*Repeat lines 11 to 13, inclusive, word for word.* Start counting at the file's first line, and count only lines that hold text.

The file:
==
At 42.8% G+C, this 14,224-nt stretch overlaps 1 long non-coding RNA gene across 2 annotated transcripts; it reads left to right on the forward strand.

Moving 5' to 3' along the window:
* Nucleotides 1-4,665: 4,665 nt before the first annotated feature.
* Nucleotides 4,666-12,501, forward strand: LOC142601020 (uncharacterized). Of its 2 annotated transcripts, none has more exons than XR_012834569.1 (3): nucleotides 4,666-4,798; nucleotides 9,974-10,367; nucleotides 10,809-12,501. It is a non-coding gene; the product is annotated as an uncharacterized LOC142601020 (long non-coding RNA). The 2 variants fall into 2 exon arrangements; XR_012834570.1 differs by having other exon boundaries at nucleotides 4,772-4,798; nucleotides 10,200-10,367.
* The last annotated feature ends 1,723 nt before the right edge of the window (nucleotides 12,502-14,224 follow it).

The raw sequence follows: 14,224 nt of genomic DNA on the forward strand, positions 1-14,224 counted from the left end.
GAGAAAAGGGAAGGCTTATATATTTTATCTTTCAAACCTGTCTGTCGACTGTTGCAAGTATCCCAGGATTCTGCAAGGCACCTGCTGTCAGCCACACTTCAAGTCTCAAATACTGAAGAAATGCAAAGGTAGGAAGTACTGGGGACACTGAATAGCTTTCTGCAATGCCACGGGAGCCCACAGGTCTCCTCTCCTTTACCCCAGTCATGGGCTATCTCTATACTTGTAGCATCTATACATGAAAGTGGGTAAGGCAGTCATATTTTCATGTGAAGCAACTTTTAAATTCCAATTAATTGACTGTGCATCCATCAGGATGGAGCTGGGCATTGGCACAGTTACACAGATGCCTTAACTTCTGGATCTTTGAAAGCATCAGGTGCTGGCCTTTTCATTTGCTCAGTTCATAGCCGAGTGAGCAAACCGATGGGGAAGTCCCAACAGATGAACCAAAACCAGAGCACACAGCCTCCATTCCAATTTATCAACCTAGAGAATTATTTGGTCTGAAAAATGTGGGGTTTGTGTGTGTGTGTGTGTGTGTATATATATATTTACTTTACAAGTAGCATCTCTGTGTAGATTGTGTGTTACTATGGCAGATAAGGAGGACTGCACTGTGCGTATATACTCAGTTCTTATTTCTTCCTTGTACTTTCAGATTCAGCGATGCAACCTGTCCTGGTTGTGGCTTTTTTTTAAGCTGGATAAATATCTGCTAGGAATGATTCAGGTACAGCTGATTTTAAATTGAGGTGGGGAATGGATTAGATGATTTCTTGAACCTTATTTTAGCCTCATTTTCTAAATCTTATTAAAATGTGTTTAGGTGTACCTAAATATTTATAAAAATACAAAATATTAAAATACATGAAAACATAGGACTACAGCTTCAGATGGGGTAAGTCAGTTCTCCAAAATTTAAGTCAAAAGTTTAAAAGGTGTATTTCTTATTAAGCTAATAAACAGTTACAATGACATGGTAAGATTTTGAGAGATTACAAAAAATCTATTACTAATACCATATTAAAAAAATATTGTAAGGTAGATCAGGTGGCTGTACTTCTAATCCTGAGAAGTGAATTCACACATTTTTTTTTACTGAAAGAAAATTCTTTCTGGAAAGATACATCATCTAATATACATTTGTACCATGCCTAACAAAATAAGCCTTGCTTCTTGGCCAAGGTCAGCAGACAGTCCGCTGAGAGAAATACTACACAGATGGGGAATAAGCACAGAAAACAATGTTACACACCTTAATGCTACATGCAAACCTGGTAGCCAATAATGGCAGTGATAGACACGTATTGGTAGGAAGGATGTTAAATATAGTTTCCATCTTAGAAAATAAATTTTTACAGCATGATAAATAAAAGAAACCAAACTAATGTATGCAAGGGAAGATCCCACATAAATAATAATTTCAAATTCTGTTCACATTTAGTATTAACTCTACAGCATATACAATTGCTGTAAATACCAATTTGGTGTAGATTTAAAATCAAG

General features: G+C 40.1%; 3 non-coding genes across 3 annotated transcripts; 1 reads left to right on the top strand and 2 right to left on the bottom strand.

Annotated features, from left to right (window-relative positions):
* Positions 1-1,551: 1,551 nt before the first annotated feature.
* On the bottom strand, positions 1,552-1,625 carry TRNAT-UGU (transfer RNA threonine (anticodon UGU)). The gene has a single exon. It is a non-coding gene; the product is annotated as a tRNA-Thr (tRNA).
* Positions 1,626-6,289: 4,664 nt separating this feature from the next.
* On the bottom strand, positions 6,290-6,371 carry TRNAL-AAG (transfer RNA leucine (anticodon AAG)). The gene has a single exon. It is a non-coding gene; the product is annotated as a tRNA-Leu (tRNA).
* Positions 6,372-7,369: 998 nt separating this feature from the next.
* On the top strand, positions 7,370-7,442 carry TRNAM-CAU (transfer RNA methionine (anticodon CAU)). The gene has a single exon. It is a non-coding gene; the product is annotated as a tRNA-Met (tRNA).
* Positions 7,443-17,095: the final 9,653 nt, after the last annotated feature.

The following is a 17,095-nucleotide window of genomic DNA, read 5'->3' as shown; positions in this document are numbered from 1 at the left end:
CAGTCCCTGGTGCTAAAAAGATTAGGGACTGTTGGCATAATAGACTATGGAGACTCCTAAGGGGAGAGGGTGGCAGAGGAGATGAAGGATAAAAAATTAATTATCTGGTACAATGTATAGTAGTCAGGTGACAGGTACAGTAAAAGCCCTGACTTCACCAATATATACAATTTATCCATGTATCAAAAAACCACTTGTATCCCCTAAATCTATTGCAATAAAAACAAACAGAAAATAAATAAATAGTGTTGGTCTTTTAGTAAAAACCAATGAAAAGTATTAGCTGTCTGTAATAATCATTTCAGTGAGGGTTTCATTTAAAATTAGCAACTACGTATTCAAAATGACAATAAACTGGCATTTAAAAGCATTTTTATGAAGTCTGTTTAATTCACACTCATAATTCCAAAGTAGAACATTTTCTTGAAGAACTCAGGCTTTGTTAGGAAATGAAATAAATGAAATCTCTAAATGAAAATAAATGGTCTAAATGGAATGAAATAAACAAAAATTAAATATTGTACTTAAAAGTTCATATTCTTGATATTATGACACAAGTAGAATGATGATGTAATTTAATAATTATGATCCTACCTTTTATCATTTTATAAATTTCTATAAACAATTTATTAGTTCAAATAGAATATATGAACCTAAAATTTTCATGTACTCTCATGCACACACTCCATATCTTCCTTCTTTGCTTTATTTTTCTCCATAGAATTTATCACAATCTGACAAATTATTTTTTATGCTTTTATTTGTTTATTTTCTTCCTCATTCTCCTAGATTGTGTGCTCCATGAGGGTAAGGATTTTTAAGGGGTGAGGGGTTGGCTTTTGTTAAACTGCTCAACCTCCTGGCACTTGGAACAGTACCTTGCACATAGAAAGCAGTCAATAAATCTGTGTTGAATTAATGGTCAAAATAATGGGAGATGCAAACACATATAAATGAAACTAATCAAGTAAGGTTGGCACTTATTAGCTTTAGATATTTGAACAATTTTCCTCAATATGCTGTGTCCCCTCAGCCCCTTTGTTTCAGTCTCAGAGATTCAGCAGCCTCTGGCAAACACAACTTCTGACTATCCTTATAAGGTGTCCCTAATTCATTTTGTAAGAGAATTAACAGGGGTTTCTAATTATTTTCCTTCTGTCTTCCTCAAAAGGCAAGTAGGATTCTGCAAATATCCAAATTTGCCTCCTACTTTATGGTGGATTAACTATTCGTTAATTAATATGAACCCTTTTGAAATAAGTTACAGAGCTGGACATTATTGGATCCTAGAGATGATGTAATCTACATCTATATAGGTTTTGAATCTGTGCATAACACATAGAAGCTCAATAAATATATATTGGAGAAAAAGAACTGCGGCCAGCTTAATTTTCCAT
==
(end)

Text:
* On the bottom strand, positions 1,552-1,625 carry TRNAT-UGU (transfer RNA threonine (anticodon UGU)). The gene has a single exon. It is a non-coding gene; the product is annotated as a tRNA-Thr (tRNA).
* Positions 1,626-6,289: 4,664 nt separating this feature from the next.
* On the bottom strand, positions 6,290-6,371 carry TRNAL-AAG (transfer RNA leucine (anticodon AAG)). The gene has a single exon. It is a non-coding gene; the product is annotated as a tRNA-Leu (tRNA).